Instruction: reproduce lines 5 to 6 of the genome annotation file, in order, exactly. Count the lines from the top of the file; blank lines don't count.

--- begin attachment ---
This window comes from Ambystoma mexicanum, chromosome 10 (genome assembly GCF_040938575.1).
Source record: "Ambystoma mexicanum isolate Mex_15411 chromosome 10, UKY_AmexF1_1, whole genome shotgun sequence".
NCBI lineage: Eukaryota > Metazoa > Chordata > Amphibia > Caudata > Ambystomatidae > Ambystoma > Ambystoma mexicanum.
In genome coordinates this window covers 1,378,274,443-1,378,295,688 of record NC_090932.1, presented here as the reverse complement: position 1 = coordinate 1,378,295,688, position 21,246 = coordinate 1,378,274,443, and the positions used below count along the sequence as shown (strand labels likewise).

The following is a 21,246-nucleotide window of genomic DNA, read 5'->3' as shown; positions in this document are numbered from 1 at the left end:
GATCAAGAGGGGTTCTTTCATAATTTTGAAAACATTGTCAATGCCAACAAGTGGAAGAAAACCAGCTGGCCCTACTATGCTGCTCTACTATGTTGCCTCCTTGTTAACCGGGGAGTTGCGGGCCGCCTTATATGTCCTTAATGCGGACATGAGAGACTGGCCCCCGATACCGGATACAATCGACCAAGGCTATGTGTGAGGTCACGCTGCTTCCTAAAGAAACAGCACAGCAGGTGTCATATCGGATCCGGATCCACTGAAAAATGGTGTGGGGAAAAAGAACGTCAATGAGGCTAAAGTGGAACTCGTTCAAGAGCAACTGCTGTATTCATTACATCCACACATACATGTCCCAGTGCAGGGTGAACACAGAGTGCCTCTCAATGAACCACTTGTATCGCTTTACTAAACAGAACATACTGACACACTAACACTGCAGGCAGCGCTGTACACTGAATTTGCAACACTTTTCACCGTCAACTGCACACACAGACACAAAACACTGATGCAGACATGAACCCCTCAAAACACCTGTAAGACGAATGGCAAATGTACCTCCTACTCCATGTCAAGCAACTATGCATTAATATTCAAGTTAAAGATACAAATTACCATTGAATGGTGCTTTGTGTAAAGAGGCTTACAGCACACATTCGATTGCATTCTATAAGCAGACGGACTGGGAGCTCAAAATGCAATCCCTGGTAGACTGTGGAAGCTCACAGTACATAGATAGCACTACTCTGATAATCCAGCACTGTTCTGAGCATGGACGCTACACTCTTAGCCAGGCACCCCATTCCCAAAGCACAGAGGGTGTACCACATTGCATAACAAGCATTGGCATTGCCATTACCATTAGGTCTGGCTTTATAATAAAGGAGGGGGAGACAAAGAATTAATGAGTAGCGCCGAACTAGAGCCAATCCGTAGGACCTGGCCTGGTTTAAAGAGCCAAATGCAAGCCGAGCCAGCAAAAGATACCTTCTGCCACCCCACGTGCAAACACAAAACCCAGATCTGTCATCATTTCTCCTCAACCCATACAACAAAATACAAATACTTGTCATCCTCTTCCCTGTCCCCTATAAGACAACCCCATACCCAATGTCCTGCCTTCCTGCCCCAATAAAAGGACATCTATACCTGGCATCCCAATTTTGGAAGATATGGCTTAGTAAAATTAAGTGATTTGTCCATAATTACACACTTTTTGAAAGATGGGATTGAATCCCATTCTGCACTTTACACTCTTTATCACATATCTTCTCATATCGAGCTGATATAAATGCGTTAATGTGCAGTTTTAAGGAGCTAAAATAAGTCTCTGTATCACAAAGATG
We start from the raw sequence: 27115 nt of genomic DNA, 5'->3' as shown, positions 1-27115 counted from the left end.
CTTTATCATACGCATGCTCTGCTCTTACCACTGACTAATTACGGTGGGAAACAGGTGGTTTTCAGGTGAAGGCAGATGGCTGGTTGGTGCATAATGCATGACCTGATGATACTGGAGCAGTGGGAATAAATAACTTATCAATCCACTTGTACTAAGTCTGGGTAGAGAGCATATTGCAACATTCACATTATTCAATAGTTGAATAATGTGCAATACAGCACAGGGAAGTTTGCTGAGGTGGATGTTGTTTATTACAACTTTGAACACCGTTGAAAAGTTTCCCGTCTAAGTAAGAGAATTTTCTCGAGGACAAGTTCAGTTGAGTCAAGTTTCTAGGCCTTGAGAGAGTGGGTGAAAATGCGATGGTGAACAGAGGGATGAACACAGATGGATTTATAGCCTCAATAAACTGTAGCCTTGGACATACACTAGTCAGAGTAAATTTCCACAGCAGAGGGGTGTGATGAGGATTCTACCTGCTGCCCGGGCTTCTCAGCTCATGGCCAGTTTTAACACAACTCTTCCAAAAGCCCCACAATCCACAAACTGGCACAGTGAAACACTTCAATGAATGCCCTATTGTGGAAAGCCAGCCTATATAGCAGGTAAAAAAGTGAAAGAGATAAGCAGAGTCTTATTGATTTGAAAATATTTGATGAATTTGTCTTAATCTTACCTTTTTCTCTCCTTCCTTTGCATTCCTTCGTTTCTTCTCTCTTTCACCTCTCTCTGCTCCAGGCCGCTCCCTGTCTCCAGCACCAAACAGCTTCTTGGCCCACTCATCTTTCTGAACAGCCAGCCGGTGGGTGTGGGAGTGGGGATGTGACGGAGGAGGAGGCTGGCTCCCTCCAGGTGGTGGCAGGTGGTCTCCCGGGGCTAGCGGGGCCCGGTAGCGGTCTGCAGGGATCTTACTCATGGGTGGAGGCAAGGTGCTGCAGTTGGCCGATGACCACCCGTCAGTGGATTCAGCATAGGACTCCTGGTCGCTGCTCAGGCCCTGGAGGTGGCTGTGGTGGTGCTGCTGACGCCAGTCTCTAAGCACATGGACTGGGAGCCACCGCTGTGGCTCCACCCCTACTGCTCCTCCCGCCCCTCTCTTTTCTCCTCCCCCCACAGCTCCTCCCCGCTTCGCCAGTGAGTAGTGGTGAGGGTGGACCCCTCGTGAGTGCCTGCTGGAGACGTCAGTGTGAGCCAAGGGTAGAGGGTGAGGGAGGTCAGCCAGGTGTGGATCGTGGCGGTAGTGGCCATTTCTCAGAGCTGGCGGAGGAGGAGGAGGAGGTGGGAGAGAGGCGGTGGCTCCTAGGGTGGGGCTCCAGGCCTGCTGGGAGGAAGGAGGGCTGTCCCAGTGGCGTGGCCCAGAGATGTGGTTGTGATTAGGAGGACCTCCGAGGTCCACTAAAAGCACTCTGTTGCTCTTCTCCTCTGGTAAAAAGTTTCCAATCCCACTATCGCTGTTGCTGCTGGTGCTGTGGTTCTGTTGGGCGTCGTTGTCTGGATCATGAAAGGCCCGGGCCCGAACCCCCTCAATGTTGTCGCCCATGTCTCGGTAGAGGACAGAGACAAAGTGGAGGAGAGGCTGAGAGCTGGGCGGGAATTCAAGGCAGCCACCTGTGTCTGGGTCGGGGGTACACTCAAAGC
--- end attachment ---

The following is a 21,246-nucleotide window of genomic DNA, read 5'->3' as shown; positions in this document are numbered from 1 at the left end:
GATCAAGAGGGGTTCTTTCATAATTTTGAAAACATTGTCAATGCCAACAAGTGGAAGAAAACCAGCTGGCCCTACTATGCTGCTCTACTATGTTGCCTCCTTGTTAACCGGGGAGTTGCGGGCCGCCTTATATGTCCTTAATGCGGACATGAGAGACTGGCCCCCGATACCGGATACAATCGACCAAGGCTATGTGTGAGGTCACGCTGCTTCCTAAAGAAACAGCACAGCAGGTGTCATATCGGATCCGGATCCACTGAAAAATGGTGTGGGGAAAAAGAACGTCAATGAGGCTAAAGTGGAACTCGTTCAAGAGCAACTGCTGTATTCATTACATCCACACATACATGTCCCAGTGCAGGGTGAACACAGAGTGCCTCTCAATGAACCACTTGTATCGCTTTACTAAACAGAACATACTGACACACTAACACTGCAGGCAGCGCTGTACACTGAATTTGCAACACTTTTCACCGTCAACTGCACACACAGACACAAAACACTGATGCAGACATGAACCCCTCAAAACACCTGTAAGACGAATGGCAAATGTACCTCCTACTCCATGTCAAGCAACTATGCATTAATATTCAAGTTAAAGATACAAATTACCATTGAATGGTGCTTTGTGTAAAGAGGCTTACAGCACACATTCGATTGCATTCTATAAGCAGACGGACTGGGAGCTCAAAATGCAATCCCTGGTAGACTGTGGAAGCTCACAGTACATAGATAGCACTACTCTGATAATCCAGCACTGTTCTGAGCATGGACGCTACACTCTTAGCCAGGCACCCCATTCCCAAAGCACAGAGGGTGTACCACATTGCATAACAAGCATTGGCATTGCCATTACCATTAGGTCTGGCTTTATAATAAAGGAGGGGGAGACAAAGAATTAATGAGTAGCGCCGAACTAGAGCCAATCCGTAGGACCTGGCCTGGTTTAAAGAGCCAAATGCAAGCCGAGCCAGCAAAAGATACCTTCTGCCACCCCACGTGCAAACACAAAACCCAGATCTGTCATCATTTCTCCTCAACCCATACAACAAAATACAAATACTTGTCATCCTCTTCCCTGTCCCCTATAAGACAACCCCATACCCAATGTCCTGCCTTCCTGCCCCAATAAAAGGACATCTATACCTGGCATCCCAATTTTGGAAGATATGGCTTAGTAAAATTAAGTGATTTGTCCATAATTACACACTTTTTGAAAGATGGGATTGAATCCCATTCTGCACTTTACACTCTTTATCACATATCTTCTCATATCGAGCTGATATAAATGCGTTAATGTGCAGTTTTAAGGAGCTAAAATAAGTCTCTGTATCACAAAGATG